In the first week of November, the Portuguese Prime Minister announced that the government is re-evaluating the Golden Visa regime, since perhaps it is no longer justified to maintain it.
The general reaction to this statement was of great dissatisfaction, since the golden visa regime has greatly benefited the Portuguese economy through foreign investment, especially in terms of real estate business, which simultaneously benefits other economic activities, like tourism or construction.
Will the threat of the end of the Golden Visa regime harm either foreign citizens who want to relocate to Portugal or the Portuguese economic activities that profit from this regime?
There are alternatives to the Golden Visa regime that are already available to foreign citizens who want to reside in Portugal, with practically all the advantages that a golden visa card offers – the increasingly popular D7 Visa.
The D7 Visa is a residency visa requested by third state foreign citizens at a consular section or consular post of the Portuguese Embassy in their country of origin (or residency), in order to obtain a temporary residence permit in Portugal.
Retired people or people who live from regular passive income from movable or immovable property, intellectual property, financial investments, or other type, if they can prove that they receive, at least, 12 national minimum wages per year, can apply to the D7 Visa.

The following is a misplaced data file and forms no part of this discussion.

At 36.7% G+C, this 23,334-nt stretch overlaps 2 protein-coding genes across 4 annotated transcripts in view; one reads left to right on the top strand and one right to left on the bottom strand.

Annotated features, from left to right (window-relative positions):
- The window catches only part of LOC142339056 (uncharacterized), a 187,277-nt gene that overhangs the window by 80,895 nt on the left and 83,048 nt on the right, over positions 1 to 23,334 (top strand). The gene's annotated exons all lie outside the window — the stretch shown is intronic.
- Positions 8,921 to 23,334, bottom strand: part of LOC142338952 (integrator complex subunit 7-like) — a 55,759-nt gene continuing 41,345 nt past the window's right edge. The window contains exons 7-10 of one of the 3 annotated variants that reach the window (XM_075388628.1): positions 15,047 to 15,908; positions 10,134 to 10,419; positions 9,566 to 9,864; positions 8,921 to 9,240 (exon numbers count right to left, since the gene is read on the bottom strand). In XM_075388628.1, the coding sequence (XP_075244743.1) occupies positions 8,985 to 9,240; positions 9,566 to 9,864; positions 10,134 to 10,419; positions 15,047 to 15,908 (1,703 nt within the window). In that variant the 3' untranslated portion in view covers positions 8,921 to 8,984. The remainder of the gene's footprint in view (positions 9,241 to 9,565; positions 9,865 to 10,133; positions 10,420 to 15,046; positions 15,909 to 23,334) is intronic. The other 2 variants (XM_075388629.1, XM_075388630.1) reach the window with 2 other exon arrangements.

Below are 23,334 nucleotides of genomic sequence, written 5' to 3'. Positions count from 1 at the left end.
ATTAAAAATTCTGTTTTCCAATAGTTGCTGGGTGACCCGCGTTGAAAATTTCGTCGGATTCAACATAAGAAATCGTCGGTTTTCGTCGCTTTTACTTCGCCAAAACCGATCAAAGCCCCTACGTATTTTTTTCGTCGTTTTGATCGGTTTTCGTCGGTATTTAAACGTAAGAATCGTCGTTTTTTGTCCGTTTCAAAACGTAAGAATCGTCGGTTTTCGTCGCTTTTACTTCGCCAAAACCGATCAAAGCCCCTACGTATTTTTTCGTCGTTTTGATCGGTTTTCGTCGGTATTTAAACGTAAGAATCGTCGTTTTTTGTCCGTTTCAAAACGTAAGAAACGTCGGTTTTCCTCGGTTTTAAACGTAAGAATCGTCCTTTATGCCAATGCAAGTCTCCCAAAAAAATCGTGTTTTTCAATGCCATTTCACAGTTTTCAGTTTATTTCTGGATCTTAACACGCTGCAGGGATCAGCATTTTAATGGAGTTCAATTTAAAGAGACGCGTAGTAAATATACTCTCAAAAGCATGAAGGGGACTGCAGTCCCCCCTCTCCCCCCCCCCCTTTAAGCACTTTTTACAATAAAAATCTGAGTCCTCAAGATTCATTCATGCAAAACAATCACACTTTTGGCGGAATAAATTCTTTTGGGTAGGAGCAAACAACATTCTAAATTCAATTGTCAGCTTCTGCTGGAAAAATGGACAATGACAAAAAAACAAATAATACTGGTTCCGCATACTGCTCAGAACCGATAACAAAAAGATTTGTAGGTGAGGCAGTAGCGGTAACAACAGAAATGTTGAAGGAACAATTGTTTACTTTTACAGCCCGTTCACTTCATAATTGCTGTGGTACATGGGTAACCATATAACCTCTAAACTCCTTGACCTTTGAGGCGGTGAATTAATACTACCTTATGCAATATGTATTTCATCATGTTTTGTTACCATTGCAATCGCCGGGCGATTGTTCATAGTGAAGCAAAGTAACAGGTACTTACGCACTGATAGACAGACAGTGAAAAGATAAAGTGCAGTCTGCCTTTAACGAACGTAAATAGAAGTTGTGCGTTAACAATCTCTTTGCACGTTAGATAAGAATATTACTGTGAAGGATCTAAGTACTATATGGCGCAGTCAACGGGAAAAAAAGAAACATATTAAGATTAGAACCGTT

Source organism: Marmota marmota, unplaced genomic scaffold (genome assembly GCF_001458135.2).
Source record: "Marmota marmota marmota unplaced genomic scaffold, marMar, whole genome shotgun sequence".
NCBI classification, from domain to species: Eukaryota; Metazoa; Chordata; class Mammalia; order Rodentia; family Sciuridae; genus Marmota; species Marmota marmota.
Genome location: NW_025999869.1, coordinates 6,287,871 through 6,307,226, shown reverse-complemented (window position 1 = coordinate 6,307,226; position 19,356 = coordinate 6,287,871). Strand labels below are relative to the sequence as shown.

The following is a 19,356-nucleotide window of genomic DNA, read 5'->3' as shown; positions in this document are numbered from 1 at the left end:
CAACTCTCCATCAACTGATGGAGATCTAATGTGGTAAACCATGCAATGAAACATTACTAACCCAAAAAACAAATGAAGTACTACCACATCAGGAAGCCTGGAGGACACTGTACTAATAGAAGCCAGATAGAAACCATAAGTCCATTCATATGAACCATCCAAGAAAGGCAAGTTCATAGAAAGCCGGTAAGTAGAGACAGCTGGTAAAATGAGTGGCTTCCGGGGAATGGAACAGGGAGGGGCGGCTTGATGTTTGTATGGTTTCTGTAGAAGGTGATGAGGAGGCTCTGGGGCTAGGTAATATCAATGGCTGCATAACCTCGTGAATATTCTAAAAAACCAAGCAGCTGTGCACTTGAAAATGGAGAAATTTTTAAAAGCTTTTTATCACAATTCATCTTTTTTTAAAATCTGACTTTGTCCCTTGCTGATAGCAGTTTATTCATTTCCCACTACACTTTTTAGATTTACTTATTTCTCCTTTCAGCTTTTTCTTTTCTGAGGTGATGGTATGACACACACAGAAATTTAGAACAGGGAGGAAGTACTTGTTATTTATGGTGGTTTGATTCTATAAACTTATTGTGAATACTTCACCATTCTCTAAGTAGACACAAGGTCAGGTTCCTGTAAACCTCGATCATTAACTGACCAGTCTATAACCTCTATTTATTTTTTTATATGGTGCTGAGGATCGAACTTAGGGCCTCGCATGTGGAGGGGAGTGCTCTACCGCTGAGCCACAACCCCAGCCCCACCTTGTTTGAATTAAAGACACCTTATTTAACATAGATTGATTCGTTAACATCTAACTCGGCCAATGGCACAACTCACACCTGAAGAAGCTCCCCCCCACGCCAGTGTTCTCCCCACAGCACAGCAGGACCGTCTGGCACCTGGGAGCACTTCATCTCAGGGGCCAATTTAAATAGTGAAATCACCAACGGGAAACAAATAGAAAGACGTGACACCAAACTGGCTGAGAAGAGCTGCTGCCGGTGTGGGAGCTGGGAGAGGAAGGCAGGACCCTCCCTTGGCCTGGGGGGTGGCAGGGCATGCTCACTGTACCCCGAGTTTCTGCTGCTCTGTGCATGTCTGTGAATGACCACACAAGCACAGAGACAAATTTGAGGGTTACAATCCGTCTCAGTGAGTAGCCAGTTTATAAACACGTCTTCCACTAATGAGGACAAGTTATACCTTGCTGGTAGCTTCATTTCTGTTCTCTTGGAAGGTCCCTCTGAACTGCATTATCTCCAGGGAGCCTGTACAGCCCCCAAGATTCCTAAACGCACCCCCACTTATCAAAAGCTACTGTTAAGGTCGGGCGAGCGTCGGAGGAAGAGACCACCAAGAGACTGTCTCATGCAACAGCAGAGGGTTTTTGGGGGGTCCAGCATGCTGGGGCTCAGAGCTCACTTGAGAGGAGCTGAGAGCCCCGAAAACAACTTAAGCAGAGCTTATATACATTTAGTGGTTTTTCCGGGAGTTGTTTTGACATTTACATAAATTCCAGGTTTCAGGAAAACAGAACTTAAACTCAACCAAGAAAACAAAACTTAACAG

The D7 Visa has numerous advantages over the Golden Visa.
Firstly, it is cheaper, given that the fees paid by the applicant to obtain the temporary residence permit are quite low when compared to the fees charged to obtain a Golden Visa permit.
On the other hand, obtaining the D7 Visa does not previously oblige the foreign citizen to carry out any type of investment. Proof of accommodation in Portugal can be made through the ownership of a property or by means of granting of a lease agreement, with a minimum duration of 12 months.
Furthermore, the holder of a temporary residence permit obtained through the D7 Visa benefits from the same advantages that a golden visa holder: to travel and move freely through the EU countries of the Schengen area; reside, work and study in Portugal; enjoy the Portuguese national health service; access to Portuguese law and courts; family reunification; possibility of applying for the Non-Habitual Resident (NHR) status and enjoying this more favorable tax regime for a period of 10 years; and, after five years, apply for a Permanent Residence Permit or the Portuguese Nationality.
In short, it seems evident that the D7 Visa is an interesting alternative to the Golden Visa regime, quite attractive for foreign citizens who wish to relocate to Portugal, benefiting from all the advantages of a Portuguese residence permit.
At the same time, the possibility of the Golden Visa regime coming to an end will not severely affect the sectors of activity related to real estate, tourism, civil construction, among others.
The market, as always, will adjust to the new reality.
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